The Guernsey Underground Hospital

One, two, three, four, five.

Count slowly, not too fast.

Mississippi six, Mississippi seven, Mississippi eight.

Seconds passing – then some more.

Nine, ten, eleven.

Stand absolutely still.

Twelve, thirteen, fourteen.

Feel the chill sink into your bones.

Fifteen, sixteen, seventeen.

Seventeen seconds.

That’s how long it takes the astonishing echo of my footfalls to fade, in the German Military Underground Hospital on the Channel Island of Guernsey.

It is a huge network of underground tunnels built under a hillside by the Germans during their occupation of Guernsey in the second world war.

It’s in the middle of the countryside, in a quiet rural spot, half way along a sleepy residential road.  Maybe in the summer it is teeming with tourist cars and coaches, but at the moment, on a dull day late in the year, I appear to be the only person here.

I have been dropped off by taxi and make my way along the path to the entrance in the hillside.  After a cheery greeting from a man who has a pretty lonely job, and paying for my entrance ticket, I am gestured onwards and asked to enjoy my visit.

The first thing I notice is the cold.  The second is the stillness.

And then, as I start to walk – the amazing echo.

It’s by chance that I have noisy shoes on, they might have been quieter ones – they are certainly flat and sensible, in anticipation of a day’s exploring.  As my heels click on the flat concrete floors, the noise is thrown into what is clearly a massive and cavernous space, reverberating astonishingly, unlike anything I have ever heard before.

Imagine the sound of walking through a deserted underground carpark.  Then multiply times ten.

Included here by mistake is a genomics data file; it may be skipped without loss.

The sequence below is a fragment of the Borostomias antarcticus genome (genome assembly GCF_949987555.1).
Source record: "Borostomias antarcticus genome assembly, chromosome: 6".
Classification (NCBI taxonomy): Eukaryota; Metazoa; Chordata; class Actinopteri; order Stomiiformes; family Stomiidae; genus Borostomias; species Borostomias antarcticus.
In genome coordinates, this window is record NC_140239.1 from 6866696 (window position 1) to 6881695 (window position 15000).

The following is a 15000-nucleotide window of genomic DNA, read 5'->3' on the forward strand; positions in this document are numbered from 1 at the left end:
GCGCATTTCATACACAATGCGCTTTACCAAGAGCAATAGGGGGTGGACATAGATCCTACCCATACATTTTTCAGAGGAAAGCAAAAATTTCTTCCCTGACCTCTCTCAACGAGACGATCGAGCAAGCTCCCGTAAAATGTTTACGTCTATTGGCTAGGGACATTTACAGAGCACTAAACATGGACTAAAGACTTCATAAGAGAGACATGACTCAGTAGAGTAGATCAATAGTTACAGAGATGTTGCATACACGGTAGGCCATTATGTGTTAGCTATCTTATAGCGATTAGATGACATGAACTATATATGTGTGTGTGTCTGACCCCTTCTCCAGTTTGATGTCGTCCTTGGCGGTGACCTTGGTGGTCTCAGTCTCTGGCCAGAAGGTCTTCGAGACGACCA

As I wander on my own through the long tunnels and damp archways of this amazing warren of rooms and passageways, I can hear somewhere in the distance the footsteps and murmurings of other visitors.  It transpires that there is one other couple in the hospital whilst I explore.  I see them occasionally in the distance, and hearing them provides a small comfort and reference point.  But after a while I hear a door slam, a long way away, and after the noise of it has been amplified by the underground architecture and then gradually faded to silence, I realise that I am now entirely alone.

These tunnels were hewn out of solid rock by slave labour.  Several of the workers died during its construction.  This place was only ever used for a few months as a hospital, and ended up being used as an ammunition store.

There are a few museum pieces of furniture and equipment around, but mostly the long, dark wards and corridors are wet and empty.

I walk and walk, absorbing the atmosphere, imagining myself having to sleep down here – bad enough for one night, horrendous over weeks or months.  I stand for long minutes in a dimly lit ward, taking in the absolute stillness, the forgotten isolation of the place.

I experience utter seclusion.